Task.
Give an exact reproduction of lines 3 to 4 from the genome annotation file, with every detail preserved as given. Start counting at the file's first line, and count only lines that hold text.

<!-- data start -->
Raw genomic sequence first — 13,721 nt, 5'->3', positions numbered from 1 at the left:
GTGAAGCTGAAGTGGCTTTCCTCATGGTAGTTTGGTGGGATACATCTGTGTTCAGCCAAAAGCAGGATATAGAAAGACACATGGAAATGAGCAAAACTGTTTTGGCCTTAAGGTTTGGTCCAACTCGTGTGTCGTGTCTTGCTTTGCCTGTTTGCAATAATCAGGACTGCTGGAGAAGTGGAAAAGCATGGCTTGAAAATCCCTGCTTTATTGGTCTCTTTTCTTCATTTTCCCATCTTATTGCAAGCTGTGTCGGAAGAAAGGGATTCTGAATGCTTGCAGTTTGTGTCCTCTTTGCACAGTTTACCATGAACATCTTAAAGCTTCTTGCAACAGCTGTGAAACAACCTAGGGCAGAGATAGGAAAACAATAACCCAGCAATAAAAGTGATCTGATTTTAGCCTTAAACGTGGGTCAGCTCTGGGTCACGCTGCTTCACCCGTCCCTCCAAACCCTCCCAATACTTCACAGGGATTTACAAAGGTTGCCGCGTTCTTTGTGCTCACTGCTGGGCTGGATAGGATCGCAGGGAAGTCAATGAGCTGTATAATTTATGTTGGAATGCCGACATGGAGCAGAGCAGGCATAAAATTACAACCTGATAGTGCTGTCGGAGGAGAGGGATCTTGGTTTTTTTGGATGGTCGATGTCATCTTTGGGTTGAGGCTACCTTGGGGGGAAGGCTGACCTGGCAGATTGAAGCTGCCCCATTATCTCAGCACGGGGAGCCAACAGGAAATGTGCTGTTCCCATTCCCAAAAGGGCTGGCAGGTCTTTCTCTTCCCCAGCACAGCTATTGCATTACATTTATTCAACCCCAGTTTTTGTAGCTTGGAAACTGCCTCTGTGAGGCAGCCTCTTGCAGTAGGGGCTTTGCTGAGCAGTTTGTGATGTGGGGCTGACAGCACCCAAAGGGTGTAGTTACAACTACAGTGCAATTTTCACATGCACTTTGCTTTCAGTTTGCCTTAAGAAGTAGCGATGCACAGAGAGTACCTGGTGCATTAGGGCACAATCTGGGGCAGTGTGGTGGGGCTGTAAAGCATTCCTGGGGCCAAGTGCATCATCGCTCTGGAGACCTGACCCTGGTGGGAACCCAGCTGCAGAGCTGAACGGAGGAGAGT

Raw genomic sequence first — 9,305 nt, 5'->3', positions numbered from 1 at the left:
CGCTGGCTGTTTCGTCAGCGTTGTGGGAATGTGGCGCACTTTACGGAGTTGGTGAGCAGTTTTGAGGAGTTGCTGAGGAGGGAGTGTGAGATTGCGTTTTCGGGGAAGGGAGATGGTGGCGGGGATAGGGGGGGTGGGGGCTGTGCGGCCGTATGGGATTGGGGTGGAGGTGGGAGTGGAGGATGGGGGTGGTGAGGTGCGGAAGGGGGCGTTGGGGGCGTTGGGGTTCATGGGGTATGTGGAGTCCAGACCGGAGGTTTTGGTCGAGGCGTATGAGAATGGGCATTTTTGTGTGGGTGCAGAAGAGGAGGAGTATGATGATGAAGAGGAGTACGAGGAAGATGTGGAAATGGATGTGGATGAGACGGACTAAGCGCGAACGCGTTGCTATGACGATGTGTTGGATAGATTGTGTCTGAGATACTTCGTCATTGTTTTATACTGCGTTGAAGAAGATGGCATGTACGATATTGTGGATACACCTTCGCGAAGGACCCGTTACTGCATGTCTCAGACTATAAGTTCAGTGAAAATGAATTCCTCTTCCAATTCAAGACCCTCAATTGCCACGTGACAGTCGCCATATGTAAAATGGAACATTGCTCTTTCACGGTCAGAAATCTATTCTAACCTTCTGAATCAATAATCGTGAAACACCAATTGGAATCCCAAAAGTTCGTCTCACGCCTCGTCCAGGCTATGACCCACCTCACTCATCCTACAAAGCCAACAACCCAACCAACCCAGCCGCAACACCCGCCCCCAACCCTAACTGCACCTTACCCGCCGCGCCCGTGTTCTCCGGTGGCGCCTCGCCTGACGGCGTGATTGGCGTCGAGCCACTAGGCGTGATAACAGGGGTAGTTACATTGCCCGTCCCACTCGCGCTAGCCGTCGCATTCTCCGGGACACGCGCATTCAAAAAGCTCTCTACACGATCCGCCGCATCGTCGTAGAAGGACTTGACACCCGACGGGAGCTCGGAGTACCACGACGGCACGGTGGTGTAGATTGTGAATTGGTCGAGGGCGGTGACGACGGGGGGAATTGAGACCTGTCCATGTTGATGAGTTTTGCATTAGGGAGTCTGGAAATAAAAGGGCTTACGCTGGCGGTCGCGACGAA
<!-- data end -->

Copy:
Raw genomic sequence first — 9,305 nt, 5'->3', positions numbered from 1 at the left:
CGCTGGCTGTTTCGTCAGCGTTGTGGGAATGTGGCGCACTTTACGGAGTTGGTGAGCAGTTTTGAGGAGTTGCTGAGGAGGGAGTGTGAGATTGCGTTTTCGGGGAAGGGAGATGGTGGCGGGGATAGGGGGGGTGGGGGCTGTGCGGCCGTATGGGATTGGGGTGGAGGTGGGAGTGGAGGATGGGGGTGGTGAGGTGCGGAAGGGGGCGTTGGGGGCGTTGGGGTTCATGGGGTATGTGGAGTCCAGACCGGAGGTTTTGGTCGAGGCGTATGAGAATGGGCATTTTTGTGTGGGTGCAGAAGAGGAGGAGTATGATGATGAAGAGGAGTACGAGGAAGATGTGGAAATGGATGTGGATGAGACGGACTAAGCGCGAACGCGTTGCTATGACGATGTGTTGGATAGATTGTGTCTGAGATACTTCGTCATTGTTTTATACTGCGTTGAAGAAGATGGCATGTACGATATTGTGGATACACCTTCGCGAAGGACCCGTTACTGCATGTCTCAGACTATAAGTTCAGTGAAAATGAATTCCTCTTCCAATTCAAGACCCTCAATTGCCACGTGACAGTCGCCATATGTAAAATGGAACATTGCTCTTTCACGGTCAGAAATCTATTCTAACCTTCTGAATCAATAATCGTGAAACACCAATTGGAATCCCAAAAGTTCGTCTCACGCCTCGTCCAGGCTATGACCCACCTCACTCATCCTACAAAGCCAACAACCCAACCAACCCAGCCGCAACACCCGCCCCCAACCCTAACTGCACCTTACCCGCCGCGCCCGTGTTCTCCGGTGGCGCCTCGCCTGACGGCGTGATTGGCGTCGAGCCACTAGGCGTGATAACAGGGGTAGTTACATTGCCCGTCCCACTCGCGCTAGCCGTCGCATTCTCCGGGACACGCGCATTCAAAAAGCTCTCTACACGATCCGCCGCATCGTCGTAGAAGGACTTGACACCCGACGGGAGCTCGGAGTACCACGACGGCACGGTGGTGTAGATTGTGAATTGGTCGAGGGCGGTGACGACGGGGGGAATTGAGACCTGTCCATGTTGATGAGTTTTGCATTAGGGAGTCTGGAAATAAAAGGGCTTACGCTGGCGGTCGCGACGAA